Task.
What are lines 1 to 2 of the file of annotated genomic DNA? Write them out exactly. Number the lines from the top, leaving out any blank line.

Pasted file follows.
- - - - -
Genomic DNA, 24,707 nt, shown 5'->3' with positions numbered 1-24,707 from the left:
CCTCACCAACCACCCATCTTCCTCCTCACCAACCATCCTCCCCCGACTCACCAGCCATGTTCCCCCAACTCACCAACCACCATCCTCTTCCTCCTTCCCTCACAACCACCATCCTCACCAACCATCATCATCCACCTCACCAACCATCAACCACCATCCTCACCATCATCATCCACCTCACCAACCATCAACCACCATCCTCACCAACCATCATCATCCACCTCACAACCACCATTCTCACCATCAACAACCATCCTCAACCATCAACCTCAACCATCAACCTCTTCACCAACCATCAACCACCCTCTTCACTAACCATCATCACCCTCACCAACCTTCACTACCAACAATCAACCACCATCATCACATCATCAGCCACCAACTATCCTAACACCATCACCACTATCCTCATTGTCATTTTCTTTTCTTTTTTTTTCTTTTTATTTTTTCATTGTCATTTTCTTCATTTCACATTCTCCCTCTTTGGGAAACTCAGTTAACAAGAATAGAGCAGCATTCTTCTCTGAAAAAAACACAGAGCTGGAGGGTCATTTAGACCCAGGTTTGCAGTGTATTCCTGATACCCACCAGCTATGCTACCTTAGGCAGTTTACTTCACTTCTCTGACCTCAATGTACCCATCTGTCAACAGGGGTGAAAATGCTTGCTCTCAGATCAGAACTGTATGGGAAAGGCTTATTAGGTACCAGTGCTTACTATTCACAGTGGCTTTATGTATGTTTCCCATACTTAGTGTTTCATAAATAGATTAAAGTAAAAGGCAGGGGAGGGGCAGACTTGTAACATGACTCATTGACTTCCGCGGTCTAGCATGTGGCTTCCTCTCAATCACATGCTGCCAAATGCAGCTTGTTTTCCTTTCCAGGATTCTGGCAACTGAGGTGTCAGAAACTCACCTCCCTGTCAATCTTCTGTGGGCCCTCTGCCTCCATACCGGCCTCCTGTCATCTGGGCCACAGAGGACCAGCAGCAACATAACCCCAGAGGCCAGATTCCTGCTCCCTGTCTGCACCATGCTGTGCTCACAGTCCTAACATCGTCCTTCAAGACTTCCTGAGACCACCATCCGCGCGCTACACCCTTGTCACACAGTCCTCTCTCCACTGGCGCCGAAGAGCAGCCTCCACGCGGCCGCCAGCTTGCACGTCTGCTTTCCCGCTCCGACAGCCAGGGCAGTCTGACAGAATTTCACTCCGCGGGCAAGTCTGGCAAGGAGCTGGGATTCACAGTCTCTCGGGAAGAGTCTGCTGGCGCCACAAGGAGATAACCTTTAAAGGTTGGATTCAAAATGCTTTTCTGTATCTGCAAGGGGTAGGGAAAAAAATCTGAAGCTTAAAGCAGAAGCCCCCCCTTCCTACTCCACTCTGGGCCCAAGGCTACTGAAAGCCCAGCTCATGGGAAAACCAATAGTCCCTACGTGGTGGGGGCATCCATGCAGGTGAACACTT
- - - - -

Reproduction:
Genomic DNA, 24,707 nt, shown 5'->3' with positions numbered 1-24,707 from the left:
CCTCACCAACCACCCATCTTCCTCCTCACCAACCATCCTCCCCCGACTCACCAGCCATGTTCCCCCAACTCACCAACCACCATCCTCTTCCTCCTTCCCTCACAACCACCATCCTCACCAACCATCATCATCCACCTCACCAACCATCAACCACCATCCTCACCATCATCATCCACCTCACCAACCATCAACCACCATCCTCACCAACCATCATCATCCACCTCACAACCACCATTCTCACCATCAACAACCATCCTCAACCATCAACCTCAACCATCAACCTCTTCACCAACCATCAACCACCCTCTTCACTAACCATCATCACCCTCACCAACCTTCACTACCAACAATCAACCACCATCATCACATCATCAGCCACCAACTATCCTAACACCATCACCACTATCCTCATTGTCATTTTCTTTTCTTTTTTTTTCTTTTTATTTTTTCATTGTCATTTTCTTCATTTCACATTCTCCCTCTTTGGGAAACTCAGTTAACAAGAATAGAGCAGCATTCTTCTCTGAAAAAAACACAGAGCTGGAGGGTCATTTAGACCCAGGTTTGCAGTGTATTCCTGATACCCACCAGCTATGCTACCTTAGGCAGTTTACTTCACTTCTCTGACCTCAATGTACCCATCTGTCAACAGGGGTGAAAATGCTTGCTCTCAGATCAGAACTGTATGGGAAAGGCTTATTAGGTACCAGTGCTTACTATTCACAGTGGCTTTATGTATGTTTCCCATACTTAGTGTTTCATAAATAGATTAAAGTAAAAGGCAGGGGAGGGGCAGACTTGTAACATGACTCATTGACTTCCGCGGTCTAGCATGTGGCTTCCTCTCAATCACATGCTGCCAAATGCAGCTTGTTTTCCTTTCCAGGATTCTGGCAACTGAGGTGTCAGAAACTCACCTCCCTGTCAATCTTCTGTGGGCCCTCTGCCTCCATACCGGCCTCCTGTCATCTGGGCCACAGAGGACCAGCAGCAACATAACCCCAGAGGCCAGATTCCTGCTCCCTGTCTGCACCATGCTGTGCTCACAGTCCTAACATCGTCCTTCAAGACTTCCTGAGACCACCATCCGCGCGCTACACCCTTGTCACACAGTCCTCTCTCCACTGGCGCCGAAGAGCAGCCTCCACGCGGCCGCCAGCTTGCACGTCTGCTTTCCCGCTCCGACAGCCAGGGCAGTCTGACAGAATTTCACTCCGCGGGCAAGTCTGGCAAGGAGCTGGGATTCACAGTCTCTCGGGAAGAGTCTGCTGGCGCCACAAGGAGATAACCTTTAAAGGTTGGATTCAAAATGCTTTTCTGTATCTGCAAGGGGTAGGGAAAAAAATCTGAAGCTTAAAGCAGAAGCCCCCCCTTCCTACTCCACTCTGGGCCCAAGGCTACTGAAAGCCCAGCTCATGGGAAAACCAATAGTCCCTACGTGGTGGGGGCATCCATGCAGGTGAACACTT